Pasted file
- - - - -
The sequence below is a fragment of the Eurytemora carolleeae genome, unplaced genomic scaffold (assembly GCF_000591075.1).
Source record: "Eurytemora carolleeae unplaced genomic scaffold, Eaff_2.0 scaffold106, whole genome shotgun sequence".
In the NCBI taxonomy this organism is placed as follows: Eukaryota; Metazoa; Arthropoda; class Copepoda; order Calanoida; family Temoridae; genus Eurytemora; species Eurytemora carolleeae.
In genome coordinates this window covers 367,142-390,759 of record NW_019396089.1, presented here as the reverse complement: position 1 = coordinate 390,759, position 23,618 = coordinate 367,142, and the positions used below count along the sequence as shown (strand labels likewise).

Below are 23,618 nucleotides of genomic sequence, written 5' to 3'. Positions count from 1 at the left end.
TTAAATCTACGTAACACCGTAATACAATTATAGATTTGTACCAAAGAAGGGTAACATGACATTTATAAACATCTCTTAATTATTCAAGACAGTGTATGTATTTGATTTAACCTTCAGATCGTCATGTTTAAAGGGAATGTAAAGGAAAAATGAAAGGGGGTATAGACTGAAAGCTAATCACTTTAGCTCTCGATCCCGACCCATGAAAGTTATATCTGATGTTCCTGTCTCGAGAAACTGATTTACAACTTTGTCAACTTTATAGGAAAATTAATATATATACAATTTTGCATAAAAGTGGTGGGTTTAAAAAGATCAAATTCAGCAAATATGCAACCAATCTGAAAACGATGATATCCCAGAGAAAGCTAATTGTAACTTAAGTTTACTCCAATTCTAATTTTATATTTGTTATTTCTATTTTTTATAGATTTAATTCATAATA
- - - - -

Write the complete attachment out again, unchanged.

The sequence below is a fragment of the Eurytemora carolleeae genome, unplaced genomic scaffold (assembly GCF_000591075.1).
Source record: "Eurytemora carolleeae unplaced genomic scaffold, Eaff_2.0 scaffold106, whole genome shotgun sequence".
In the NCBI taxonomy this organism is placed as follows: Eukaryota; Metazoa; Arthropoda; class Copepoda; order Calanoida; family Temoridae; genus Eurytemora; species Eurytemora carolleeae.
In genome coordinates this window covers 367,142-390,759 of record NW_019396089.1, presented here as the reverse complement: position 1 = coordinate 390,759, position 23,618 = coordinate 367,142, and the positions used below count along the sequence as shown (strand labels likewise).

Below are 23,618 nucleotides of genomic sequence, written 5' to 3'. Positions count from 1 at the left end.
TTAAATCTACGTAACACCGTAATACAATTATAGATTTGTACCAAAGAAGGGTAACATGACATTTATAAACATCTCTTAATTATTCAAGACAGTGTATGTATTTGATTTAACCTTCAGATCGTCATGTTTAAAGGGAATGTAAAGGAAAAATGAAAGGGGGTATAGACTGAAAGCTAATCACTTTAGCTCTCGATCCCGACCCATGAAAGTTATATCTGATGTTCCTGTCTCGAGAAACTGATTTACAACTTTGTCAACTTTATAGGAAAATTAATATATATACAATTTTGCATAAAAGTGGTGGGTTTAAAAAGATCAAATTCAGCAAATATGCAACCAATCTGAAAACGATGATATCCCAGAGAAAGCTAATTGTAACTTAAGTTTACTCCAATTCTAATTTTATATTTGTTATTTCTATTTTTTATAGATTTAATTCATAATA